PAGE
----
|Team or Individual accomplishment||barcode|
Jul 29, 2002 10:18 AM
|How do you think Lance, and others, would have placed had it not been for the great work of their teams?
I think we would have different results if it was every man for himself. Certainly, it must make things alot easier for Lance considering that he's got such a good team working for him? Would he have finished so far ahead if he had a weaker team?
Personally, I'd rather see the cyclists racing without radio communication and as individual participants. I think this would give a more accurate result as to who is the best cyclist in the world.
Are there any professional races with this kind of structure, or do they all have a similar team based competition?
What are your thoughts on this?
|Then that would be something else||DougSloan|
Jul 29, 2002 10:27 AM
|It is what it is. It not a time trial. If you want to see that, check into the Race Across America. It's a time trial across the country, no drafting, no teamwork, etc.
The Tour is not necessarily the event to determine the "best cyclist in the world." It's a tour around France. That's all. Some may think of it as determining the best cyclist, but not necessarily.
If the Tour were simply a free for all or a pure time trial, I still think Lance would win. His strength and consistency appear to be far greater than any other one rider.
I'd prefer no radios, but then they'd just find some other way to communicate. It might force groups not to allow breaks to get out of sight, though.
|Then that would be something else||barcode|
Jul 29, 2002 10:58 AM
|I agree, he would still probably be amongst the best, even on his own. It just seems that because the TdF is the most popular race, people seem to associate its winner with "the best cyclist in the world", as Lance is now considered, what with winning as many as he has.
I will definitely check out the Race Across America thing, sounds very interesting.
|Is the world championship road race a team race? nm||Len J|
Jul 29, 2002 11:00 AM
Jul 29, 2002 11:13 AM
|Each rider is a member of their national team, so many national teams are composed of riders from various trade teams. Weaker teams that ride well together with the goal of supporting a few or one strong rider always do better than super teams with many great riders all going for individual glory. Last year Spain rode brilliantly for Oscar Friere who won the race while super-team Italy chased down their own man in a break and then refused to work together to set someone up for the sprint because they each wanted the win for themselves.|
|So you end up with .........||Len J|
Jul 29, 2002 11:19 AM
|conflicting team loyalties, National team vs. professional team. (Does Heras work for Lance or the Spanish team). Must be pretty wild to watch.
Shame it's not on in the U.S.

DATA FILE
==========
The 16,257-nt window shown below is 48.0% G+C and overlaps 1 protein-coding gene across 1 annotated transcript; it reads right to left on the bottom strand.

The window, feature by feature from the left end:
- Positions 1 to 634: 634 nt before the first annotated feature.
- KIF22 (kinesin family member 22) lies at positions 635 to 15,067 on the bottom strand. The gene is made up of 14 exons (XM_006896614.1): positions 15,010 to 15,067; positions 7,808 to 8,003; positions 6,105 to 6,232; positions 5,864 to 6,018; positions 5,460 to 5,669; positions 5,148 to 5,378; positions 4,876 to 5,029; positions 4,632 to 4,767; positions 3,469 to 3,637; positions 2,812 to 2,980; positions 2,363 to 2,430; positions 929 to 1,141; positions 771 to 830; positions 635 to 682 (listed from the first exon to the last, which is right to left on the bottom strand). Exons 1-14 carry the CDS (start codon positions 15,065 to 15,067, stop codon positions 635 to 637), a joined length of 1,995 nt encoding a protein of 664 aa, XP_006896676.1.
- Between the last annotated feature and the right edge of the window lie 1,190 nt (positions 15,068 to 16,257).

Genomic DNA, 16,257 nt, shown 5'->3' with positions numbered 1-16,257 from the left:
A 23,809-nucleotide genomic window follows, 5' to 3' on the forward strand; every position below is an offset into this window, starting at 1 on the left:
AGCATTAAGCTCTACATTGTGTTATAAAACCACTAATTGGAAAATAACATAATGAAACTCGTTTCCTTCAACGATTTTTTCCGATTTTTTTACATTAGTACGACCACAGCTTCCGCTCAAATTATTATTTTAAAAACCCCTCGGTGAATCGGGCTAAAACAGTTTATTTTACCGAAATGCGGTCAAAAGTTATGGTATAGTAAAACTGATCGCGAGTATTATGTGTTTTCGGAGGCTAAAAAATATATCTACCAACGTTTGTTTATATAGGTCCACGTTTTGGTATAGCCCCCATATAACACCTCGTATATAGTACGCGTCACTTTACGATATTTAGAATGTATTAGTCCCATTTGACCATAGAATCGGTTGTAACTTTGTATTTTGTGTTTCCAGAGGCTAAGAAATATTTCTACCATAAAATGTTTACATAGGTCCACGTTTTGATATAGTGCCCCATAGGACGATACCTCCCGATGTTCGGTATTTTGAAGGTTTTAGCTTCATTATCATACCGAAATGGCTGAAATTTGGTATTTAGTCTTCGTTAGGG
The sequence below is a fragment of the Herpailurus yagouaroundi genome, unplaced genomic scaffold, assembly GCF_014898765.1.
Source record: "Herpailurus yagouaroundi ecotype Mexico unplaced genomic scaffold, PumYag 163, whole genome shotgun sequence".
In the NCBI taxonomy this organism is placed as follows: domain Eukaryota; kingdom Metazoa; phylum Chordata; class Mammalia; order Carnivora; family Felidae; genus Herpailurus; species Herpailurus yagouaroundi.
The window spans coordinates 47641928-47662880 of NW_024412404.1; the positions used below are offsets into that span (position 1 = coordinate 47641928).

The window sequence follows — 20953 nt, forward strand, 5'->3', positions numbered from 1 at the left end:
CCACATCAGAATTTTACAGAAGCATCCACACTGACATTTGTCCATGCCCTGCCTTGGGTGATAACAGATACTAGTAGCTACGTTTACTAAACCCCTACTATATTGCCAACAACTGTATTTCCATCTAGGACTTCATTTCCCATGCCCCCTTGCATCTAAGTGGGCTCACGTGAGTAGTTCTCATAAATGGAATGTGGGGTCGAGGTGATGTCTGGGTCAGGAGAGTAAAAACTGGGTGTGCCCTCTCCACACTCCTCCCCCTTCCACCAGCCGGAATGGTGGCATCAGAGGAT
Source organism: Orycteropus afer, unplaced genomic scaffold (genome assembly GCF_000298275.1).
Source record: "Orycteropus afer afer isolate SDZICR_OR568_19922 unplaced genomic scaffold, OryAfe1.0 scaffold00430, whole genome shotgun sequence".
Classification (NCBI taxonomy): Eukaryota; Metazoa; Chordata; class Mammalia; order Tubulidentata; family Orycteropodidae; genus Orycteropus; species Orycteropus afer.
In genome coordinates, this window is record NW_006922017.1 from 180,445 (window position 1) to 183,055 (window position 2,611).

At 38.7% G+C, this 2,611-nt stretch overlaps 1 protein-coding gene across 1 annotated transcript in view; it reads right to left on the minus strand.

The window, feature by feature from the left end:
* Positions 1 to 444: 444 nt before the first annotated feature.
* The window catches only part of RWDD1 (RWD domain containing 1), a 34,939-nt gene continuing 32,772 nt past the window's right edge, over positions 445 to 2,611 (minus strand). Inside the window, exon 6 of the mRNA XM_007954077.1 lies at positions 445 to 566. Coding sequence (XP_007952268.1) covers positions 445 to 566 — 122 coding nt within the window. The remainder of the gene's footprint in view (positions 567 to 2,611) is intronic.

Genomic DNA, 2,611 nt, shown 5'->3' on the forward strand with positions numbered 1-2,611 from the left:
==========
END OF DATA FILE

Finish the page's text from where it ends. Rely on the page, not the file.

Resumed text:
Course is usually set up for a sprint win isn't it?
Jul 29, 2002 11:21 AM
|Teams are by nation. It's a little unfair in that smaller, less successful countries generally get smaller teams, since the number of riders you get depends on UCI points per nation.
On the other hand, thanks to Vinokurov and Kivilev, last year Kazakstan was entitled to a lot of slots. I wonder if they found enough Kazakh pros to fill them!
|are they really?||ClydeTri|
Jul 29, 2002 11:29 AM
|I know they are always listed as by nations, is this just due to the location of the primary sponsor? It seems if they were "nation" teams, you would require the riders to be from that nation....I am guessing they just list as I said, the nation of the primary sponsor, thus, where there business office is most likely located...|
Jul 29, 2002 11:40 AM
|World championship road races are by national teams. Each nation has a selection process for selecting the roster that will compete at the world championships in the different races/categories (Elite, Espoir, Junior, RR, TT, Track).|
Jul 29, 2002 11:41 AM
|It's nothing to do with sponsors.
Riders are licensed with national organizations. There's one for France, one for Italy, one for the USA (USCF), etc. Your "nationality" is defined by where you are licensed, not where you are born or live. Typically, these are one and the same, however.
There are plenty of notable exceptions. Stefano Garzelli is Italian, but he is licensed in Switzerland for some reason. Guido Trenti is Italian, doesn't speak any English, but is licensed in the USA because he thought it would be easier to make the USA national team!
As you earn UCI points in races, your country also earns those same points. That determines how many riders you get in the big race. The maximum is 12, but you get an extra rider if your nation has the returning champion. Spain will easily get enough UCI points to get 12 men, and since Friere is the returning champion, they get 13 men.
|Individual race efforts are called||onespeed|
Jul 29, 2002 10:47 AM
|time trials or triathlons. I think Lance has proven himself in both arenas.|
|It is a team race with an individual winner.||No_sprint|
Jul 29, 2002 10:53 AM
|All the other strong riders had teams helping them too. It wasn't just the Posties.
True, things would likely be different if there were no teams. If it were every man for himself, it's my guess Zabel would probably not have as many points jerseys as he does. Cipo would likely not get as many stages as he does. My guess is Lance would win by larger margins if it were every man for himself.
|Bicycle racing is a team sport||char|
Jul 29, 2002 7:26 PM
|There would be many more deals made on the road while racing amongst all the "individual riders" involving most of all money.
Check out Hemingway's "The Sun Also Rises," still applies today [the payoff]